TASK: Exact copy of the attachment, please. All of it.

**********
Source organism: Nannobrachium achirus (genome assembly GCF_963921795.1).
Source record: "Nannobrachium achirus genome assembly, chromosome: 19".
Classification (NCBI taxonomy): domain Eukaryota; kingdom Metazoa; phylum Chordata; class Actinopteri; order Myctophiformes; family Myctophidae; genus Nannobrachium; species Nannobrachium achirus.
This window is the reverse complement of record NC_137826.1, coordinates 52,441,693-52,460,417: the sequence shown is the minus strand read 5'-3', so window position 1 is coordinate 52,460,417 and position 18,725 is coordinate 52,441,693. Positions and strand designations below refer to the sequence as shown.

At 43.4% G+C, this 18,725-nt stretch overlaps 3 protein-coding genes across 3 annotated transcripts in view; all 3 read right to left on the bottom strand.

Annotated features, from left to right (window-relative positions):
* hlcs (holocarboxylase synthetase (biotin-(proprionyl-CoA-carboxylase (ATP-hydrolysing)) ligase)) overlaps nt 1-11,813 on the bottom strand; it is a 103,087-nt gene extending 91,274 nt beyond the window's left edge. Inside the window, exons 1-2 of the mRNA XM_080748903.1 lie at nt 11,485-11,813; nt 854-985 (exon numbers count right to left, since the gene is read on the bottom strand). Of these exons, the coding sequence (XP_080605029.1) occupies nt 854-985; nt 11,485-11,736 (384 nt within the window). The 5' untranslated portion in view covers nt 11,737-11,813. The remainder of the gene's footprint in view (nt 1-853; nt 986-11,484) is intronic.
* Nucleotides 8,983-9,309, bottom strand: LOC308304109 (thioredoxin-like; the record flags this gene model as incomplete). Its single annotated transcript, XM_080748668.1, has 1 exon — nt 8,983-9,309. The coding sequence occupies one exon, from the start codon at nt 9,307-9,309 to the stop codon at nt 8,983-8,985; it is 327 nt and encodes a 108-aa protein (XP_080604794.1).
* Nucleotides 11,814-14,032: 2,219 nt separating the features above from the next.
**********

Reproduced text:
Source organism: Nannobrachium achirus (genome assembly GCF_963921795.1).
Source record: "Nannobrachium achirus genome assembly, chromosome: 19".
Classification (NCBI taxonomy): domain Eukaryota; kingdom Metazoa; phylum Chordata; class Actinopteri; order Myctophiformes; family Myctophidae; genus Nannobrachium; species Nannobrachium achirus.
This window is the reverse complement of record NC_137826.1, coordinates 52,441,693-52,460,417: the sequence shown is the minus strand read 5'-3', so window position 1 is coordinate 52,460,417 and position 18,725 is coordinate 52,441,693. Positions and strand designations below refer to the sequence as shown.

At 43.4% G+C, this 18,725-nt stretch overlaps 3 protein-coding genes across 3 annotated transcripts in view; all 3 read right to left on the bottom strand.

Annotated features, from left to right (window-relative positions):
* hlcs (holocarboxylase synthetase (biotin-(proprionyl-CoA-carboxylase (ATP-hydrolysing)) ligase)) overlaps nt 1-11,813 on the bottom strand; it is a 103,087-nt gene extending 91,274 nt beyond the window's left edge. Inside the window, exons 1-2 of the mRNA XM_080748903.1 lie at nt 11,485-11,813; nt 854-985 (exon numbers count right to left, since the gene is read on the bottom strand). Of these exons, the coding sequence (XP_080605029.1) occupies nt 854-985; nt 11,485-11,736 (384 nt within the window). The 5' untranslated portion in view covers nt 11,737-11,813. The remainder of the gene's footprint in view (nt 1-853; nt 986-11,484) is intronic.
* Nucleotides 8,983-9,309, bottom strand: LOC308304109 (thioredoxin-like; the record flags this gene model as incomplete). Its single annotated transcript, XM_080748668.1, has 1 exon — nt 8,983-9,309. The coding sequence occupies one exon, from the start codon at nt 9,307-9,309 to the stop codon at nt 8,983-8,985; it is 327 nt and encodes a 108-aa protein (XP_080604794.1).
* Nucleotides 11,814-14,032: 2,219 nt separating the features above from the next.